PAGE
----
Big thanks to www.FrSky-RC.com for providing the Receiver unit for this project :)
The SpeedFreak design series has quickly become a favourite of mine with it's fast speed and agile manoeuvring capabilities. The 2nd version had a meeting with the ground at high speed after I took off in the wrong channel lol. Anyway I still wasn't totally happy with the 2nd version with exposed control lines down the entire fuselage and other things like the aileron control lines going across the wing.
This is the fuselage size / shape for the SpeedFreak III. I'm still undecided if I want to make this for release after I work out more kinks, so for now I'll give you the photo step by step of the build for those builders good enough to see whats happening and replicate it themselves. Later if I decide not to release it myself I will do the final version with exact details on how to build.
The model has a 70CM span and is 60CM long. Fuselage is 4CM square to fit lots of different motor types.
The entire fuselage is built from 1.5MM plywood. Here at the front of the fuselage the inside is re-enforced with glass fibre cloth epoxied in place, I wanted maximum strength so I can really play with strong motors.
To keep this sleek I wanted to run the motor wires through the firewall front.
The back of the fuselage is designed to transfer shock and stress up the side walls into the center. When the wing is in place being solid balsa it's very strong.
Because the SpeedFreak is a low wing design I wanted the wing as low as it could be. To do this I recessed the wing into the fuselage making the bottom of the wing level with the fuselage itself all flush.
The wing slots into the fuselage on the front and then sits very tight in place, 1 nylon bolt then holds it down.
The balsa we get is always 1 meter by 10CM wide at different thickness variety's. So to make up a 70CM by 14CM root cord wing I had to join several pieces together.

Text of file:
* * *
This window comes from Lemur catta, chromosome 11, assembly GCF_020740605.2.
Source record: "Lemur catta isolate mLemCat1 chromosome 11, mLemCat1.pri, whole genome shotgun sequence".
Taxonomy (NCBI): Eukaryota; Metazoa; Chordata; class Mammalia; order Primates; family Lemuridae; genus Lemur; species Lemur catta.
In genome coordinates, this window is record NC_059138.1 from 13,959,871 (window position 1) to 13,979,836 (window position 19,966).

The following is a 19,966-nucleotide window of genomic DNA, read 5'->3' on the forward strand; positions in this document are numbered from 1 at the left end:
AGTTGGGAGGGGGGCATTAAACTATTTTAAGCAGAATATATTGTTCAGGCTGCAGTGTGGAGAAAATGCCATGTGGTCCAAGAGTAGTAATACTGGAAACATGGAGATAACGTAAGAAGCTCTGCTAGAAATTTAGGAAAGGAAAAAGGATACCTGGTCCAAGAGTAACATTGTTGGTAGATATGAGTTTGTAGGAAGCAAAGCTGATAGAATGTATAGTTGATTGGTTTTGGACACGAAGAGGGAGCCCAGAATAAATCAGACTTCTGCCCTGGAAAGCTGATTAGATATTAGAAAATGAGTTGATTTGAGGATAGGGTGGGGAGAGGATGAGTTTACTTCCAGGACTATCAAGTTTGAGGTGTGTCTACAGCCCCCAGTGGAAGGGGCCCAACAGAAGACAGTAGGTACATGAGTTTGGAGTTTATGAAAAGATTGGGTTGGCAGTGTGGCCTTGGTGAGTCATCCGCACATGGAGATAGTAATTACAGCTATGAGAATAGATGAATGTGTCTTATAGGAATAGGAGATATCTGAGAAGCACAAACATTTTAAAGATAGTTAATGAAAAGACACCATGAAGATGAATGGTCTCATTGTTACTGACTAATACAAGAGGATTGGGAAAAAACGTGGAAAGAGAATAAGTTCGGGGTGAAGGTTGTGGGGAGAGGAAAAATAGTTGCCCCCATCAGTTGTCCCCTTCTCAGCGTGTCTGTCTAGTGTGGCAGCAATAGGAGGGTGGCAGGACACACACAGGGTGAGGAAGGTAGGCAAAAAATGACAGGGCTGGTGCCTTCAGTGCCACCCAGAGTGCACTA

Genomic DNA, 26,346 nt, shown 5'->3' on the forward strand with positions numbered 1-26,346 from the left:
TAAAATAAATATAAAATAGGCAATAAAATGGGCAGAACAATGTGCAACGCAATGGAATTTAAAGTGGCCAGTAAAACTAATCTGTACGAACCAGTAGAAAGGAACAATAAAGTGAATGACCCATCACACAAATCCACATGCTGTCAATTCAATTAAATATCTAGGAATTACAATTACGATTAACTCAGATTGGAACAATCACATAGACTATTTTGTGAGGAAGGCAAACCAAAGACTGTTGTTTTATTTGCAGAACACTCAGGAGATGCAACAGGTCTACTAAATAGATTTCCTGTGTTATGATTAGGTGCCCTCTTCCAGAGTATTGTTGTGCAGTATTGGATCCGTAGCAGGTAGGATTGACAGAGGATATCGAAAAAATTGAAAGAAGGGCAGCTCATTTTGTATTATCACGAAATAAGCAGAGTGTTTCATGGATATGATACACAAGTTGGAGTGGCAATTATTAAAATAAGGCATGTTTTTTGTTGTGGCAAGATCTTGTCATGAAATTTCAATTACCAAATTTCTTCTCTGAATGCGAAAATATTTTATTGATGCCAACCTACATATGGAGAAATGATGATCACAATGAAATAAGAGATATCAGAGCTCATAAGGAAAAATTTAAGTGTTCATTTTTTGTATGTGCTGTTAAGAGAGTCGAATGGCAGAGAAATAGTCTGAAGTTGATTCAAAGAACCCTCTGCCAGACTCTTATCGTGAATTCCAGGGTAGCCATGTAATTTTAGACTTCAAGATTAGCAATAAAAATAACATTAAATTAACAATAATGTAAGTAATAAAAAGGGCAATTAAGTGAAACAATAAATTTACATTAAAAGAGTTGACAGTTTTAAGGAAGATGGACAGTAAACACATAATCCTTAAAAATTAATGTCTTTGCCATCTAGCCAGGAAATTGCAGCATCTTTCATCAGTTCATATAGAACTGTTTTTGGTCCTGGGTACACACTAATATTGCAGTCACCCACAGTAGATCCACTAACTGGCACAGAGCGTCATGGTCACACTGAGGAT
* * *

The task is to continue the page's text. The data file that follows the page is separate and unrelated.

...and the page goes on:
This is not the final sanding just getting down to the profile I wanted.
This kind of design works best with dihedral to help the plane build up speed without having to use control surfaces so much.
Note how the middle of the wing is still a block shape, this allows me to build different wings to try out as long as they have the same 14CM center size as a block.
First pass over the model with Oracover. This was done using a normal clothes iron, I keep meaning to get a proper one. However I do have a digital heat gun which goes from 50c onward in 10c increments. I found at 130c from about 30CM/1ft away the film begins to stretch pulling out any deformities. Just don't do it too long you'll burn the Oracover faster than you release what is happening lol.
Now finished with all control surface connected and rigged.
A little tag label for it's name and model. Up front I used a plastic bottle top to make the engine cowling cover, I made a mould and heated the plastic slowly until it pulled in. It's not super but it does fit the shape and is more aerodynamic than a flat firewall.